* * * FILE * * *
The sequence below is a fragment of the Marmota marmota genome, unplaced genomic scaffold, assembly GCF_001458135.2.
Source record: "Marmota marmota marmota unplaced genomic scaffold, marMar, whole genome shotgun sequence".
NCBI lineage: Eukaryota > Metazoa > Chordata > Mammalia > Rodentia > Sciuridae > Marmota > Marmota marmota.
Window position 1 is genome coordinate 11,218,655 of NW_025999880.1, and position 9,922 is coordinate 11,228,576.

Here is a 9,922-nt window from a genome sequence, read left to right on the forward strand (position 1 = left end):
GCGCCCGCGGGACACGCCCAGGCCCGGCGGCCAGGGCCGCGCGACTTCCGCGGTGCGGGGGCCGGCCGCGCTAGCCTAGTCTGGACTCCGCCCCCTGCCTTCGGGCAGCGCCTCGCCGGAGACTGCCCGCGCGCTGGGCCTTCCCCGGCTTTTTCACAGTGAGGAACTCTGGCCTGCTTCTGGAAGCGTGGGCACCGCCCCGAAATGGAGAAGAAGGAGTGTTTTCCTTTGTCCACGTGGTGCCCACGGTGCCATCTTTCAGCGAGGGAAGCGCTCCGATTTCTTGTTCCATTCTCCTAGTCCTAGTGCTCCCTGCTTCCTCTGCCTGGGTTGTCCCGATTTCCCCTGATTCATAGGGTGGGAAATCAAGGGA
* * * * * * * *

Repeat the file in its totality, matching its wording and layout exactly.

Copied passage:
The sequence below is a fragment of the Marmota marmota genome, unplaced genomic scaffold, assembly GCF_001458135.2.
Source record: "Marmota marmota marmota unplaced genomic scaffold, marMar, whole genome shotgun sequence".
NCBI lineage: Eukaryota > Metazoa > Chordata > Mammalia > Rodentia > Sciuridae > Marmota > Marmota marmota.
Window position 1 is genome coordinate 11,218,655 of NW_025999880.1, and position 9,922 is coordinate 11,228,576.

Here is a 9,922-nt window from a genome sequence, read left to right on the forward strand (position 1 = left end):
GCGCCCGCGGGACACGCCCAGGCCCGGCGGCCAGGGCCGCGCGACTTCCGCGGTGCGGGGGCCGGCCGCGCTAGCCTAGTCTGGACTCCGCCCCCTGCCTTCGGGCAGCGCCTCGCCGGAGACTGCCCGCGCGCTGGGCCTTCCCCGGCTTTTTCACAGTGAGGAACTCTGGCCTGCTTCTGGAAGCGTGGGCACCGCCCCGAAATGGAGAAGAAGGAGTGTTTTCCTTTGTCCACGTGGTGCCCACGGTGCCATCTTTCAGCGAGGGAAGCGCTCCGATTTCTTGTTCCATTCTCCTAGTCCTAGTGCTCCCTGCTTCCTCTGCCTGGGTTGTCCCGATTTCCCCTGATTCATAGGGTGGGAAATCAAGGGA